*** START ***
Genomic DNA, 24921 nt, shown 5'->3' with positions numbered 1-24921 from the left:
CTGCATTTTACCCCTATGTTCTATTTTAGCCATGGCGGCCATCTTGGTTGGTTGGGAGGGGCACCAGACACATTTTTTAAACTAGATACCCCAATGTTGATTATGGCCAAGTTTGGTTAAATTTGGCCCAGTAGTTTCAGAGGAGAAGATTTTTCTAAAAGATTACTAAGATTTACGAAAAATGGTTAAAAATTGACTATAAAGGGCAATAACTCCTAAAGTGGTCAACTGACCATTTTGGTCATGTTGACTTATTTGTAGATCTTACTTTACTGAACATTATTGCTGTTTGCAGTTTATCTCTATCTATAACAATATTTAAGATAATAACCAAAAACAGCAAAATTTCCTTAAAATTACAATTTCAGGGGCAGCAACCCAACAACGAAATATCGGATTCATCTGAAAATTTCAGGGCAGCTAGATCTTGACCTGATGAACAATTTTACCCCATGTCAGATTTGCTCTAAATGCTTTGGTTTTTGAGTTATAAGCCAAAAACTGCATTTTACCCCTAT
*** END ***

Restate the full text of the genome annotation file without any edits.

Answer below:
Genomic DNA, 24921 nt, shown 5'->3' with positions numbered 1-24921 from the left:
CTGCATTTTACCCCTATGTTCTATTTTAGCCATGGCGGCCATCTTGGTTGGTTGGGAGGGGCACCAGACACATTTTTTAAACTAGATACCCCAATGTTGATTATGGCCAAGTTTGGTTAAATTTGGCCCAGTAGTTTCAGAGGAGAAGATTTTTCTAAAAGATTACTAAGATTTACGAAAAATGGTTAAAAATTGACTATAAAGGGCAATAACTCCTAAAGTGGTCAACTGACCATTTTGGTCATGTTGACTTATTTGTAGATCTTACTTTACTGAACATTATTGCTGTTTGCAGTTTATCTCTATCTATAACAATATTTAAGATAATAACCAAAAACAGCAAAATTTCCTTAAAATTACAATTTCAGGGGCAGCAACCCAACAACGAAATATCGGATTCATCTGAAAATTTCAGGGCAGCTAGATCTTGACCTGATGAACAATTTTACCCCATGTCAGATTTGCTCTAAATGCTTTGGTTTTTGAGTTATAAGCCAAAAACTGCATTTTACCCCTAT